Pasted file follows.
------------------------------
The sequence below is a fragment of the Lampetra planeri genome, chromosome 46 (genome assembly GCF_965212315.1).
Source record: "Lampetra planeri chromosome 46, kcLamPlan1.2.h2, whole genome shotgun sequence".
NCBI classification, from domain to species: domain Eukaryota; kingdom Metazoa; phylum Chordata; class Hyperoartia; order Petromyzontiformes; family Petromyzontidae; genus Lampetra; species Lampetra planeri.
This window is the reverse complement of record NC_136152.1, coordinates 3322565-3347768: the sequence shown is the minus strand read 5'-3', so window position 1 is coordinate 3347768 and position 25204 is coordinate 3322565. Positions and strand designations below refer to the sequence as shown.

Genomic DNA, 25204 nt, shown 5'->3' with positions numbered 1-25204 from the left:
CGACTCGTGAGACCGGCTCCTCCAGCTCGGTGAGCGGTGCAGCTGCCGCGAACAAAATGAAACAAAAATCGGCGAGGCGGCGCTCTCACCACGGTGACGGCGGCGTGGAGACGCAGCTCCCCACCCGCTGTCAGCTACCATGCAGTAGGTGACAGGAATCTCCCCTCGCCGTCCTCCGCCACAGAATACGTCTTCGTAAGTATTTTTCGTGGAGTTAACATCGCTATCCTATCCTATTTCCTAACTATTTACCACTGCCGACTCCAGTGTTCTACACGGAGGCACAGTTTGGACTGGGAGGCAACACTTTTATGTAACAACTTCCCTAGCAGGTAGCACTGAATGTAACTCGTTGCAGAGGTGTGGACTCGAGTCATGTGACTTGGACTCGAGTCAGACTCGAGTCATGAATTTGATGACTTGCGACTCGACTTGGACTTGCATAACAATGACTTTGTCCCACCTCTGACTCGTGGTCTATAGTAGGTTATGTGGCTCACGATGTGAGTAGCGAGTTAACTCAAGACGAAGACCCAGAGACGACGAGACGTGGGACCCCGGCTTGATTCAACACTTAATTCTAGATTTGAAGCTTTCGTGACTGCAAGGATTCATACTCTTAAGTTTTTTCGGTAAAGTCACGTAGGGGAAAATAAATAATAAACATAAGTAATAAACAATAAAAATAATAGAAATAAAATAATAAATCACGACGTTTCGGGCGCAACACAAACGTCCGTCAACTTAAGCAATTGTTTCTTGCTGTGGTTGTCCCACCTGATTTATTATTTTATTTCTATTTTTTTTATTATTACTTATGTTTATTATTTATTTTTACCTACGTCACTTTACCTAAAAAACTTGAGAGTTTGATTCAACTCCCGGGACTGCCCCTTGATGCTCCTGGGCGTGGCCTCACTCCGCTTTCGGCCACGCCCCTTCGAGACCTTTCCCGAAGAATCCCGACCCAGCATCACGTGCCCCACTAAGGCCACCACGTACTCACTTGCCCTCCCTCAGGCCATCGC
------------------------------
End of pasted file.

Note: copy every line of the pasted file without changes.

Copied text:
The sequence below is a fragment of the Lampetra planeri genome, chromosome 46 (genome assembly GCF_965212315.1).
Source record: "Lampetra planeri chromosome 46, kcLamPlan1.2.h2, whole genome shotgun sequence".
NCBI classification, from domain to species: domain Eukaryota; kingdom Metazoa; phylum Chordata; class Hyperoartia; order Petromyzontiformes; family Petromyzontidae; genus Lampetra; species Lampetra planeri.
This window is the reverse complement of record NC_136152.1, coordinates 3322565-3347768: the sequence shown is the minus strand read 5'-3', so window position 1 is coordinate 3347768 and position 25204 is coordinate 3322565. Positions and strand designations below refer to the sequence as shown.

Genomic DNA, 25204 nt, shown 5'->3' with positions numbered 1-25204 from the left:
CGACTCGTGAGACCGGCTCCTCCAGCTCGGTGAGCGGTGCAGCTGCCGCGAACAAAATGAAACAAAAATCGGCGAGGCGGCGCTCTCACCACGGTGACGGCGGCGTGGAGACGCAGCTCCCCACCCGCTGTCAGCTACCATGCAGTAGGTGACAGGAATCTCCCCTCGCCGTCCTCCGCCACAGAATACGTCTTCGTAAGTATTTTTCGTGGAGTTAACATCGCTATCCTATCCTATTTCCTAACTATTTACCACTGCCGACTCCAGTGTTCTACACGGAGGCACAGTTTGGACTGGGAGGCAACACTTTTATGTAACAACTTCCCTAGCAGGTAGCACTGAATGTAACTCGTTGCAGAGGTGTGGACTCGAGTCATGTGACTTGGACTCGAGTCAGACTCGAGTCATGAATTTGATGACTTGCGACTCGACTTGGACTTGCATAACAATGACTTTGTCCCACCTCTGACTCGTGGTCTATAGTAGGTTATGTGGCTCACGATGTGAGTAGCGAGTTAACTCAAGACGAAGACCCAGAGACGACGAGACGTGGGACCCCGGCTTGATTCAACACTTAATTCTAGATTTGAAGCTTTCGTGACTGCAAGGATTCATACTCTTAAGTTTTTTCGGTAAAGTCACGTAGGGGAAAATAAATAATAAACATAAGTAATAAACAATAAAAATAATAGAAATAAAATAATAAATCACGACGTTTCGGGCGCAACACAAACGTCCGTCAACTTAAGCAATTGTTTCTTGCTGTGGTTGTCCCACCTGATTTATTATTTTATTTCTATTTTTTTTATTATTACTTATGTTTATTATTTATTTTTACCTACGTCACTTTACCTAAAAAACTTGAGAGTTTGATTCAACTCCCGGGACTGCCCCTTGATGCTCCTGGGCGTGGCCTCACTCCGCTTTCGGCCACGCCCCTTCGAGACCTTTCCCGAAGAATCCCGACCCAGCATCACGTGCCCCACTAAGGCCACCACGTACTCACTTGCCCTCCCTCAGGCCATCGC